Beliefs have implications. There are slippery slopes that need to be recognized and, with love and compassion, exposed. But any debate or argument brings its own slippery slope: slipping away from love, compassion, and a desire to help people see their need for Jesus towards a miry pit of arrogance, poor listening, and hard hearts. Don’t slip down that slope!

Photo by John Haslam

What To Do When You Have An Enemy

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“O Lord, how many are my foes!” (Psalm 3:1)

Foes. Enemies. Opposition. If you read through the Psalms, you’ll find those words occur about 130 times. Apparently for the psalmists having someone out to get them wasn’t an uncommon experience.

How about you? Do you have an enemy? That probably sounds melodramatic, but it’s not. Think about it. Sin is one of the most basic themes in Scripture. “Sinners” leads inevitably to “sinned against.” That’s a biblical, realistic view of the world. Sometimes the sins committed against us are minor, and reconciliation can occur. Sometimes even major sins can be forgiven and reconciled. But not always. The sinner who sins against you may have no intention of stopping and no desire for reconciliation. In other words, you may have an enemy.

I’ll let you color in the “enemy” picture: someone in the community. Someone on the internet. A boss. A coworker. An estranged family member. The question is how do you respond when you have enemies? What’s the godly reaction? In the rest of Psalm3, David is going to tell us. First hear him describe his situation.

“O LORD, how many are my foes! Many are rising against me; many are saying of my soul, there is no salvation for him in God” (Psalm 3:1-2).

He elaborates in v.6: many thousands have set themselves against him, surrounding him on all sides.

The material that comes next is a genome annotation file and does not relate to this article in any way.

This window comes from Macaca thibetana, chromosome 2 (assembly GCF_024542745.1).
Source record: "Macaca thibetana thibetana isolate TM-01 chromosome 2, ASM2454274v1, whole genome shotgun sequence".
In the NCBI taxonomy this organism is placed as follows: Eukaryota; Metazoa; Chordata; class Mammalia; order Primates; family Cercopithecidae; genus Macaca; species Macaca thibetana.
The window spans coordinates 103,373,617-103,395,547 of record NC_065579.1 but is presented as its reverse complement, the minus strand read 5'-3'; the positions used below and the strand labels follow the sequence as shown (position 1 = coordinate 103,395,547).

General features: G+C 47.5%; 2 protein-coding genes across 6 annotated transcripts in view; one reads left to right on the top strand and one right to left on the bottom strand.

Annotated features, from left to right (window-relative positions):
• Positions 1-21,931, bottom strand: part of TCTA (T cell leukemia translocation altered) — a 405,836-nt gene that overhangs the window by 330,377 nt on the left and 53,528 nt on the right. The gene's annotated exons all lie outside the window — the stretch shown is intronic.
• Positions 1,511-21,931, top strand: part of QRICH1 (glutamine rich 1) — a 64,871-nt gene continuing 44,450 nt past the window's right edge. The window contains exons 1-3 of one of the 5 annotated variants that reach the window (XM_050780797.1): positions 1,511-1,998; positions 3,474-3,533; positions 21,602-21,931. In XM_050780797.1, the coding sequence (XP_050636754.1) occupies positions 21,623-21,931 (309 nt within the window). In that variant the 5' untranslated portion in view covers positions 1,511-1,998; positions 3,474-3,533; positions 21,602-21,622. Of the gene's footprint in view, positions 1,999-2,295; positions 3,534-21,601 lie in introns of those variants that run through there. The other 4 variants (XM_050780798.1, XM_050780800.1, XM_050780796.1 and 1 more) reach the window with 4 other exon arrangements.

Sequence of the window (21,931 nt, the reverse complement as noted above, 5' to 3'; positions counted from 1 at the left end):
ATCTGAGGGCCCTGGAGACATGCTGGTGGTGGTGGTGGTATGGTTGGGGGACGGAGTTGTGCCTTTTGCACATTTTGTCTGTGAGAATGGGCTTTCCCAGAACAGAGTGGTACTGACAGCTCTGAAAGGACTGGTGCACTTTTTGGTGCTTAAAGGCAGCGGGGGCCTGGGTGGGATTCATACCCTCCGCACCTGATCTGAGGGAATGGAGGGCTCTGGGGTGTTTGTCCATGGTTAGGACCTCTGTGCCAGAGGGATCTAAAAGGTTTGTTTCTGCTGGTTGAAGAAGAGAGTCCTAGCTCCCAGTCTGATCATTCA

Does it feel that way with your enemy? Maybe not. You might read David’s words and think your situation is miniscule by comparison. That’s okay. David will teach us in the extreme how we should respond to opposition in every circumstance, great or small. It’s the same kind of situation. No matter who it is, no matter how large or small the attacks are, simply having someone doggedly against you wears you down. You feel either a burning desire to take control, justify yourself, and silence your enemy – or you feel helpless, out of control, and despondent. Both of those feelings have a centrifugal power. They draw you in, consuming more and more of your inner world. But there’s a way out.

“But you, O LORD, are a shield about me, my glory, and the lifter of my head.” (Psalm 3:3)

Now there are three parties involved: you, your enemies, and your God. And God’s is the decisive word. Do you hear who God is in this verse?

God is your protector. A shield takes the blows instead of you. God is your shield. No, it may not always feel that way – your enemy’s words and deeds may still hurt, and hurt deeply. But if you’re a child of God, here’s the promise: they won’t destroy you. They don’t define you. And they cannot derail God’s plan for you.

God is your glory. Wait. Glory? Yes, glory. Worth. Honor. Perhaps it feels like, through slander or accusations, your enemy has stolen that from you. Not if you’re God’s. He is your glory. You call him Abba, Father. You wear his colors. He smiles – even sings – over you. Your glory, your honor and significance, is beyond the reach of your enemies.